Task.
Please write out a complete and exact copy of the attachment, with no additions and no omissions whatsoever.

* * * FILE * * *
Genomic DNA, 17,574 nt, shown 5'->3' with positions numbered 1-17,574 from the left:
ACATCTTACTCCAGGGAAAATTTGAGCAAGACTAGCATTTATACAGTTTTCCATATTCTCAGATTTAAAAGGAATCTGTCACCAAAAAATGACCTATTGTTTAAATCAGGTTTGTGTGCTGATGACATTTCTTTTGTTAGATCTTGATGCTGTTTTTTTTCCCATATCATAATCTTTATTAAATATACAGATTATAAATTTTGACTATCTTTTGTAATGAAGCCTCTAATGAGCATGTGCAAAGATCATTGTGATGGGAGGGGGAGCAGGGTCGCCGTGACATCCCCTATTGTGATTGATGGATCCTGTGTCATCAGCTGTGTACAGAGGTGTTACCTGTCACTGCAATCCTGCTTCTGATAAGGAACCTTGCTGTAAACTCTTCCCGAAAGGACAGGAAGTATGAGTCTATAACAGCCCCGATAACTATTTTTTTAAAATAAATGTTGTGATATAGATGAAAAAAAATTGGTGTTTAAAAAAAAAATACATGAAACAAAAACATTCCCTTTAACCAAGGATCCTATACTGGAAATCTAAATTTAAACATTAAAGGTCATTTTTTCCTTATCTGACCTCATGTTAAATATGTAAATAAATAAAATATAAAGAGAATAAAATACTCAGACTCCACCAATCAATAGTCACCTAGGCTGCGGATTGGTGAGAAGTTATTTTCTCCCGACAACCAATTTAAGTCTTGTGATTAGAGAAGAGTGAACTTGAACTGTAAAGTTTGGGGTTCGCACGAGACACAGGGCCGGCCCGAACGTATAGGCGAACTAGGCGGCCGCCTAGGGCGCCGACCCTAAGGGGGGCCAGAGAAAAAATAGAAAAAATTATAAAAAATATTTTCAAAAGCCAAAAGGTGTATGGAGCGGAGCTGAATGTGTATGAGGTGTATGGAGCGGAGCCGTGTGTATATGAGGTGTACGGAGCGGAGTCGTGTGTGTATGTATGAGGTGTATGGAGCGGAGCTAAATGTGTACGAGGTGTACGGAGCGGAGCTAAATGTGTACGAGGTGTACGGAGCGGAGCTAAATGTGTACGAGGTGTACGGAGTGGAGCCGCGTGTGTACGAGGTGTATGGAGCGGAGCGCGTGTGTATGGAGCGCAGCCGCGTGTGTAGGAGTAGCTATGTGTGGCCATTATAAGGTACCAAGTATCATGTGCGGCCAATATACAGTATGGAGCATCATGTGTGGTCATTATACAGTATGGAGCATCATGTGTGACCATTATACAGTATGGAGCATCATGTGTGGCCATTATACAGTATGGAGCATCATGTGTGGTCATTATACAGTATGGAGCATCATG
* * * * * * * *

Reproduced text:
Genomic DNA, 17,574 nt, shown 5'->3' with positions numbered 1-17,574 from the left:
ACATCTTACTCCAGGGAAAATTTGAGCAAGACTAGCATTTATACAGTTTTCCATATTCTCAGATTTAAAAGGAATCTGTCACCAAAAAATGACCTATTGTTTAAATCAGGTTTGTGTGCTGATGACATTTCTTTTGTTAGATCTTGATGCTGTTTTTTTTCCCATATCATAATCTTTATTAAATATACAGATTATAAATTTTGACTATCTTTTGTAATGAAGCCTCTAATGAGCATGTGCAAAGATCATTGTGATGGGAGGGGGAGCAGGGTCGCCGTGACATCCCCTATTGTGATTGATGGATCCTGTGTCATCAGCTGTGTACAGAGGTGTTACCTGTCACTGCAATCCTGCTTCTGATAAGGAACCTTGCTGTAAACTCTTCCCGAAAGGACAGGAAGTATGAGTCTATAACAGCCCCGATAACTATTTTTTTAAAATAAATGTTGTGATATAGATGAAAAAAAATTGGTGTTTAAAAAAAAAATACATGAAACAAAAACATTCCCTTTAACCAAGGATCCTATACTGGAAATCTAAATTTAAACATTAAAGGTCATTTTTTCCTTATCTGACCTCATGTTAAATATGTAAATAAATAAAATATAAAGAGAATAAAATACTCAGACTCCACCAATCAATAGTCACCTAGGCTGCGGATTGGTGAGAAGTTATTTTCTCCCGACAACCAATTTAAGTCTTGTGATTAGAGAAGAGTGAACTTGAACTGTAAAGTTTGGGGTTCGCACGAGACACAGGGCCGGCCCGAACGTATAGGCGAACTAGGCGGCCGCCTAGGGCGCCGACCCTAAGGGGGGCCAGAGAAAAAATAGAAAAAATTATAAAAAATATTTTCAAAAGCCAAAAGGTGTATGGAGCGGAGCTGAATGTGTATGAGGTGTATGGAGCGGAGCCGTGTGTATATGAGGTGTACGGAGCGGAGTCGTGTGTGTATGTATGAGGTGTATGGAGCGGAGCTAAATGTGTACGAGGTGTACGGAGCGGAGCTAAATGTGTACGAGGTGTACGGAGCGGAGCTAAATGTGTACGAGGTGTACGGAGTGGAGCCGCGTGTGTACGAGGTGTATGGAGCGGAGCGCGTGTGTATGGAGCGCAGCCGCGTGTGTAGGAGTAGCTATGTGTGGCCATTATAAGGTACCAAGTATCATGTGCGGCCAATATACAGTATGGAGCATCATGTGTGGTCATTATACAGTATGGAGCATCATGTGTGACCATTATACAGTATGGAGCATCATGTGTGGCCATTATACAGTATGGAGCATCATGTGTGGTCATTATACAGTATGGAGCATCATG